Tánaiste gives commitment on nursing homes legislation to protect farms

Independent TD Seán Canney has said he has received assurances from the Tánaiste Leo Varadkar that the legislation to protect family farms and family businesses will be in place this summer.

“The Nursing Homes Support Scheme (Amendment) Bill (also known as Fair Deal scheme) has the aim of providing additional safeguards for future generations of family farmers and business owners,” the deputy said.

“The purpose of the amendment will be to cap contributions based on farm and business assets at three years where a family successor commits to working the productive asset.”

Amendment to legislation

Tánaiste Leo Varadkar informed the Galway East TD that the legislation would be brought before the Oireachtas very soon with a view to it being enacted by summer.

“The government has given me a commitment to bringing legislation to amend the [legislation] to the Oireachtas, so that certainty can be provided to farmers and business owners in need of nursing home care and their families,” deputy Canney said.

This bill was first introduced in 2019 but fell when the General Election was called and I have been pushing for the bill to be re-introduced.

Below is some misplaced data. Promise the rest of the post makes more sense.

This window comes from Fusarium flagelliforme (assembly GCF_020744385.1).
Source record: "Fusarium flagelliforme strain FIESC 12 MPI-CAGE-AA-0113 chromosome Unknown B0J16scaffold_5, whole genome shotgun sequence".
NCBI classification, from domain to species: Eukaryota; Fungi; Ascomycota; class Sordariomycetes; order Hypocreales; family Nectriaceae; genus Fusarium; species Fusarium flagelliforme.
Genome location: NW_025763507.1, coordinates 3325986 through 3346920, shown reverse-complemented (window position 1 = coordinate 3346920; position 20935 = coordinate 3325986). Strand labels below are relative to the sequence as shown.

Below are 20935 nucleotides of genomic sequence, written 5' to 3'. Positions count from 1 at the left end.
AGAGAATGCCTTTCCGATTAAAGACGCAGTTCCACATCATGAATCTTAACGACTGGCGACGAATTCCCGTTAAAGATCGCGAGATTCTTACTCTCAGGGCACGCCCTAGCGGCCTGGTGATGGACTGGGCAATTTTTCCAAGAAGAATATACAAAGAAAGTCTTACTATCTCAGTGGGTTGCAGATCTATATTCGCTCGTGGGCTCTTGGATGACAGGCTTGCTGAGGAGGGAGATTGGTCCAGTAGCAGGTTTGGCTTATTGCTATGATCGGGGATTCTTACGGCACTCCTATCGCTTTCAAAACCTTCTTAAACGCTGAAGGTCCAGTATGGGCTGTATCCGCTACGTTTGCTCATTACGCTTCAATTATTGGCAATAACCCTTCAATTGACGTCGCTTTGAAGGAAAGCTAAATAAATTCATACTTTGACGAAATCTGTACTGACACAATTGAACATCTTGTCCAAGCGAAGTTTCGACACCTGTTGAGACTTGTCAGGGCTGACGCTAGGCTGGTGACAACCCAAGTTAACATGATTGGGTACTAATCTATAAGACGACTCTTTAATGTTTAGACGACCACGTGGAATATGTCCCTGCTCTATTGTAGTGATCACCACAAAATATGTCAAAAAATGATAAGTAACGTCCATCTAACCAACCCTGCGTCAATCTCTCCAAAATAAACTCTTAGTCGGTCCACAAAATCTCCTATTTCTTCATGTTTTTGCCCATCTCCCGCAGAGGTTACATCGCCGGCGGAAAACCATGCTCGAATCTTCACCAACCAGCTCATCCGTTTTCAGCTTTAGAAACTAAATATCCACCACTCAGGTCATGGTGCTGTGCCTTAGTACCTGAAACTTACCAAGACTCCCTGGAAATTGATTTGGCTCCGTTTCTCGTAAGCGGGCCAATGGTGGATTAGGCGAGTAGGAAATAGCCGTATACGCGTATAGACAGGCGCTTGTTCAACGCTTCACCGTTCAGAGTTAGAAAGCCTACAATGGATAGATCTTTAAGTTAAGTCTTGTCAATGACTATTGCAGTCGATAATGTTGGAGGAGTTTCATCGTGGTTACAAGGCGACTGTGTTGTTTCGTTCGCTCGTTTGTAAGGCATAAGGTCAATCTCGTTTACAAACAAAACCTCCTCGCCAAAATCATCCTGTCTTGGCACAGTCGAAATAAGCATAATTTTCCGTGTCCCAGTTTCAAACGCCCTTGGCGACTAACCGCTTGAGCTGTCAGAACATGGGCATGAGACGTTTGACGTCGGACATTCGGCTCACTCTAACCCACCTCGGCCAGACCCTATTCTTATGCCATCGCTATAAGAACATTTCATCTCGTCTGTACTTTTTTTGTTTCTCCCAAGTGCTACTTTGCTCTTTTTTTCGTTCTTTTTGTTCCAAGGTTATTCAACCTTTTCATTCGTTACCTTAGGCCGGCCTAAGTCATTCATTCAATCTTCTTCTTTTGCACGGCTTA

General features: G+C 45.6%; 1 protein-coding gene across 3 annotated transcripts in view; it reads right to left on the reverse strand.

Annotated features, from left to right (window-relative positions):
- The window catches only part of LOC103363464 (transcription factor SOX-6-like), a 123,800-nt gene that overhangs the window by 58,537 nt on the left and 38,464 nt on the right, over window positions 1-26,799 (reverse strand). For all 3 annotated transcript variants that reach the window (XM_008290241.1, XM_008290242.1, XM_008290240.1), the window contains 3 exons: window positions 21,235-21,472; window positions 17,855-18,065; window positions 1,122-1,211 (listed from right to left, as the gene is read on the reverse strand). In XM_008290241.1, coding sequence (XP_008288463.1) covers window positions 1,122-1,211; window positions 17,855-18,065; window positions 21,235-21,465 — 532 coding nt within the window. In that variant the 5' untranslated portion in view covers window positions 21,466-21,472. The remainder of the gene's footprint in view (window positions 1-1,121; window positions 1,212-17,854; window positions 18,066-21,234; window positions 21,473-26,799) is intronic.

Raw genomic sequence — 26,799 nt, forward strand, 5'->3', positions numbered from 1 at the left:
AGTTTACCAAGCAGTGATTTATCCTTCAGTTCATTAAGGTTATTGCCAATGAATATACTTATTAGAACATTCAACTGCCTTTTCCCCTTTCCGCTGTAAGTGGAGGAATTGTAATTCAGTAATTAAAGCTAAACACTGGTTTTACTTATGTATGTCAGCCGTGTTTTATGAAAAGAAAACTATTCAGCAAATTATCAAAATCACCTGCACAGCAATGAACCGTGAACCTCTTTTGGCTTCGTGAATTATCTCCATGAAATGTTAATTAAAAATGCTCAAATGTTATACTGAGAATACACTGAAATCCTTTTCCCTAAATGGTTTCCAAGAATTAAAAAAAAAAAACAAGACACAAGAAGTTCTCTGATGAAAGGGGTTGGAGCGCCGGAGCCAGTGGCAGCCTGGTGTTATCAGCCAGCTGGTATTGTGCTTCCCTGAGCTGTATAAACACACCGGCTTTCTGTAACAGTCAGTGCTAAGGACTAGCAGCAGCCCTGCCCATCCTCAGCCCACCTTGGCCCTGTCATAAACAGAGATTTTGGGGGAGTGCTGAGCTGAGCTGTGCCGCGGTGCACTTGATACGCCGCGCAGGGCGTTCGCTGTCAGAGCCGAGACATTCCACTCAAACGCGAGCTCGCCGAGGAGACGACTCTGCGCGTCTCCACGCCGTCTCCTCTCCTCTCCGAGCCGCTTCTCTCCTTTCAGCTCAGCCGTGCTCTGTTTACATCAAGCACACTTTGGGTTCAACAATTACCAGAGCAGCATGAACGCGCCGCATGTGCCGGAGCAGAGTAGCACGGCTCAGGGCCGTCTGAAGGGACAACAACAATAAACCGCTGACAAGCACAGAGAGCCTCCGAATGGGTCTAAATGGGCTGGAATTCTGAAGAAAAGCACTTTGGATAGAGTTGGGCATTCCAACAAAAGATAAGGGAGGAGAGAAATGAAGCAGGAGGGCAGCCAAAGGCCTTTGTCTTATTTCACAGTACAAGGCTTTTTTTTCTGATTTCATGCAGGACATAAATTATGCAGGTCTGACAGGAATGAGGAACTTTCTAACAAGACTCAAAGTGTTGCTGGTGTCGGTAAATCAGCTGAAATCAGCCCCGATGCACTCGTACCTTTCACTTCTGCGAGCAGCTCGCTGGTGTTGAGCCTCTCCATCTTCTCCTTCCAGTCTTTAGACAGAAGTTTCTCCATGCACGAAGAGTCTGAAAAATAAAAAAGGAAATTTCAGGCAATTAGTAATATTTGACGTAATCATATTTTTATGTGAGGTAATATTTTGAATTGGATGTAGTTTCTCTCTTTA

“This week the Tánaiste committed to have the legislation in place by summer. It is important to eliminate the stress on families when their loved ones have to go into long-term care and this bill will do that,” added the deputy.

What is Fair Deal?

Under the scheme, applicants can apply for financial support to help pay for the cost of care in a nursing home.

Applicants can choose to pay privately for care while waiting for funding, however Fair Deal funding can’t be backdated and will only be paid from the date of approval.

A financial assessment will calculate how much someone will pay towards the cost of nursing home care. This amount depends on income and assets, such as the family home or land.

The first €36,000 (€72,000 if applicant is part of a couple) is excluded from the assessment. This is excluded firstly from cash assets and then any remainder from non-cash assets.

The home will only be included in the financial assessment for a period of three years, but up to now, farms have not been included in the three-year cap.